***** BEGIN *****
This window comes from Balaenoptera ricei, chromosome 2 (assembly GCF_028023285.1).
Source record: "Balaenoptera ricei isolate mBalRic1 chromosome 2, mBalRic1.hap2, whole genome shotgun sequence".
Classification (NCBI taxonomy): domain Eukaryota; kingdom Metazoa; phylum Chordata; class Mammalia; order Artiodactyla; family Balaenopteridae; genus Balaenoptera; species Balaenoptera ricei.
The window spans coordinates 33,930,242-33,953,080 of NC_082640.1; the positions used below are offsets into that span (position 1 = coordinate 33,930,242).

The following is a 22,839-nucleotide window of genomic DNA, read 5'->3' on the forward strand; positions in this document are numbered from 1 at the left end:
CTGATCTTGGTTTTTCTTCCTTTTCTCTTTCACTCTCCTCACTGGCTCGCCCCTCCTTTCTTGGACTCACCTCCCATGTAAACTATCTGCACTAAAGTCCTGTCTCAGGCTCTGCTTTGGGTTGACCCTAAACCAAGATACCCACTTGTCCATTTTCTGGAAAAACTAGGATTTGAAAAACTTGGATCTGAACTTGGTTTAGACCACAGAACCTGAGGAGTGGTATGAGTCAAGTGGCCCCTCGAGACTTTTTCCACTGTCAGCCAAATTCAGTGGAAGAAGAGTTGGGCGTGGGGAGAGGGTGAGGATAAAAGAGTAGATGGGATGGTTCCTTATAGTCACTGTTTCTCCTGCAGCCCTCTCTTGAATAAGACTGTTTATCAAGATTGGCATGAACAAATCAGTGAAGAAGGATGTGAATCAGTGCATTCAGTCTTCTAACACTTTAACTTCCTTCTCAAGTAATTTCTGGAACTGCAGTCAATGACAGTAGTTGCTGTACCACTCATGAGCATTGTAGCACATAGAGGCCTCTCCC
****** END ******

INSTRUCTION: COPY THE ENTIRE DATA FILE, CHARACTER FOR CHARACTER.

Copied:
This window comes from Balaenoptera ricei, chromosome 2 (assembly GCF_028023285.1).
Source record: "Balaenoptera ricei isolate mBalRic1 chromosome 2, mBalRic1.hap2, whole genome shotgun sequence".
Classification (NCBI taxonomy): domain Eukaryota; kingdom Metazoa; phylum Chordata; class Mammalia; order Artiodactyla; family Balaenopteridae; genus Balaenoptera; species Balaenoptera ricei.
The window spans coordinates 33,930,242-33,953,080 of NC_082640.1; the positions used below are offsets into that span (position 1 = coordinate 33,930,242).

The following is a 22,839-nucleotide window of genomic DNA, read 5'->3' on the forward strand; positions in this document are numbered from 1 at the left end:
CTGATCTTGGTTTTTCTTCCTTTTCTCTTTCACTCTCCTCACTGGCTCGCCCCTCCTTTCTTGGACTCACCTCCCATGTAAACTATCTGCACTAAAGTCCTGTCTCAGGCTCTGCTTTGGGTTGACCCTAAACCAAGATACCCACTTGTCCATTTTCTGGAAAAACTAGGATTTGAAAAACTTGGATCTGAACTTGGTTTAGACCACAGAACCTGAGGAGTGGTATGAGTCAAGTGGCCCCTCGAGACTTTTTCCACTGTCAGCCAAATTCAGTGGAAGAAGAGTTGGGCGTGGGGAGAGGGTGAGGATAAAAGAGTAGATGGGATGGTTCCTTATAGTCACTGTTTCTCCTGCAGCCCTCTCTTGAATAAGACTGTTTATCAAGATTGGCATGAACAAATCAGTGAAGAAGGATGTGAATCAGTGCATTCAGTCTTCTAACACTTTAACTTCCTTCTCAAGTAATTTCTGGAACTGCAGTCAATGACAGTAGTTGCTGTACCACTCATGAGCATTGTAGCACATAGAGGCCTCTCCC